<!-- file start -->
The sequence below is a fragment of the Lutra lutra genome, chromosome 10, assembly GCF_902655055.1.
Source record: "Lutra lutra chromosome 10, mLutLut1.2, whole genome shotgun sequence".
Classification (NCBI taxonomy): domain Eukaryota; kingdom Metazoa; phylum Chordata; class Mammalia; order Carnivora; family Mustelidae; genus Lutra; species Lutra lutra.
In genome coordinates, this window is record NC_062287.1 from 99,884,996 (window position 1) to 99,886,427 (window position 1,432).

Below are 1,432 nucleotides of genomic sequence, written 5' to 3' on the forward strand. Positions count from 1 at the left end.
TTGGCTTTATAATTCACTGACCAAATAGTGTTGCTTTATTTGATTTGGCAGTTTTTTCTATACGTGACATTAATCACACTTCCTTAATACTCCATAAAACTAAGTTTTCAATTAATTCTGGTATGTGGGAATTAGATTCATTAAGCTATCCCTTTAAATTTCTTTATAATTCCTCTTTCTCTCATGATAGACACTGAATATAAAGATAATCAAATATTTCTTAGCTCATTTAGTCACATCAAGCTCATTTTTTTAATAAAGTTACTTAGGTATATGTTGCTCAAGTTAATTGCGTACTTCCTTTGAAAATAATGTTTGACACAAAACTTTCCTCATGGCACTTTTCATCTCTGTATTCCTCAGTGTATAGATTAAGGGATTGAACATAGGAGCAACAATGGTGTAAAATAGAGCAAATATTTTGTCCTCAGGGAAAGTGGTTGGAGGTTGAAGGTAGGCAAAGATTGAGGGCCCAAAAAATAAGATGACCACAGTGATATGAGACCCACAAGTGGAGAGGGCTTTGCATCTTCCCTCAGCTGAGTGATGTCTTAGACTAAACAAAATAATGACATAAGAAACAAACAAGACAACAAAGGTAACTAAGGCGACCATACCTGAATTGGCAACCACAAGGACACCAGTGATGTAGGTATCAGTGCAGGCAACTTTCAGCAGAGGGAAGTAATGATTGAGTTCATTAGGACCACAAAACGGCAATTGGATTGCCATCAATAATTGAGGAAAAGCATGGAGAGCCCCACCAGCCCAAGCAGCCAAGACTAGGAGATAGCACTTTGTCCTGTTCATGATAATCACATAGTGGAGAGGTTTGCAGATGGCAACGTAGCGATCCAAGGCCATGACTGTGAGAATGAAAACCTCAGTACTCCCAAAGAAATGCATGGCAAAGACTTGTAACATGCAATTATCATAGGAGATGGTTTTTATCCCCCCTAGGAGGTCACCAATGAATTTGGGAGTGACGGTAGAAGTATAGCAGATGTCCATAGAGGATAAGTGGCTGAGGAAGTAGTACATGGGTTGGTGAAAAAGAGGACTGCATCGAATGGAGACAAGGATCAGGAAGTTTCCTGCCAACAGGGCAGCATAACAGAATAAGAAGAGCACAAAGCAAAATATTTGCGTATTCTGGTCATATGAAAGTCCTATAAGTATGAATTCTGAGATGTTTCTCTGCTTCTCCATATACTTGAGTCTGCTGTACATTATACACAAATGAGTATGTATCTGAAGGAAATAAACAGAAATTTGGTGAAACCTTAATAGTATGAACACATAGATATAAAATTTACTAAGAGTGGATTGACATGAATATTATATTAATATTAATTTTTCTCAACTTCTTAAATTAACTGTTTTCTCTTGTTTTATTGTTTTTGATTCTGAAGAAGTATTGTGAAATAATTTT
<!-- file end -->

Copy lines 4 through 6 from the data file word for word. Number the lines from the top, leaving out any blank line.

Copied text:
In genome coordinates, this window is record NC_062287.1 from 99,884,996 (window position 1) to 99,886,427 (window position 1,432).

Below are 1,432 nucleotides of genomic sequence, written 5' to 3' on the forward strand. Positions count from 1 at the left end.
TTGGCTTTATAATTCACTGACCAAATAGTGTTGCTTTATTTGATTTGGCAGTTTTTTCTATACGTGACATTAATCACACTTCCTTAATACTCCATAAAACTAAGTTTTCAATTAATTCTGGTATGTGGGAATTAGATTCATTAAGCTATCCCTTTAAATTTCTTTATAATTCCTCTTTCTCTCATGATAGACACTGAATATAAAGATAATCAAATATTTCTTAGCTCATTTAGTCACATCAAGCTCATTTTTTTAATAAAGTTACTTAGGTATATGTTGCTCAAGTTAATTGCGTACTTCCTTTGAAAATAATGTTTGACACAAAACTTTCCTCATGGCACTTTTCATCTCTGTATTCCTCAGTGTATAGATTAAGGGATTGAACATAGGAGCAACAATGGTGTAAAATAGAGCAAATATTTTGTCCTCAGGGAAAGTGGTTGGAGGTTGAAGGTAGGCAAAGATTGAGGGCCCAAAAAATAAGATGACCACAGTGATATGAGACCCACAAGTGGAGAGGGCTTTGCATCTTCCCTCAGCTGAGTGATGTCTTAGACTAAACAAAATAATGACATAAGAAACAAACAAGACAACAAAGGTAACTAAGGCGACCATACCTGAATTGGCAACCACAAGGACACCAGTGATGTAGGTATCAGTGCAGGCAACTTTCAGCAGAGGGAAGTAATGATTGAGTTCATTAGGACCACAAAACGGCAATTGGATTGCCATCAATAATTGAGGAAAAGCATGGAGAGCCCCACCAGCCCAAGCAGCCAAGACTAGGAGATAGCACTTTGTCCTGTTCATGATAATCACATAGTGGAGAGGTTTGCAGATGGCAACGTAGCGATCCAAGGCCATGACTGTGAGAATGAAAACCTCAGTACTCCCAAAGAAATGCATGGCAAAGACTTGTAACATGCAATTATCATAGGAGATGGTTTTTATCCCCCCTAGGAGGTCACCAATGAATTTGGGAGTGACGGTAGAAGTATAGCAGATGTCCATAGAGGATAAGTGGCTGAGGAAGTAGTACATGGGTTGGTGAAAAAGAGGACTGCATCGAATGGAGACAAGGATCAGGAAGTTTCCTGCCAACAGGGCAGCATAACAGAATAAGAAGAGCACAAAGCAAAATATTTGCGTATTCTGGTCATATGAAAGTCCTATAAGTATGAATTCTGAGATGTTTCTCTGCTTCTCCATATACTTGAGTCTGCTGTACATTATACACAAATGAGTATGTATCTGAAGGAAATAAACAGAAATTTGGTGAAACCTTAATAGTATGAACACATAGATATAAAATTTACTAAGAGTGGATTGACATGAATATTATATTAATATTAATTTTTCTCAACTTCTTAAATTAACTGTTTTCTCTTGTTTTATTGTTTTTGATTCTGAAGAAGTATTGTGAAATAATTTT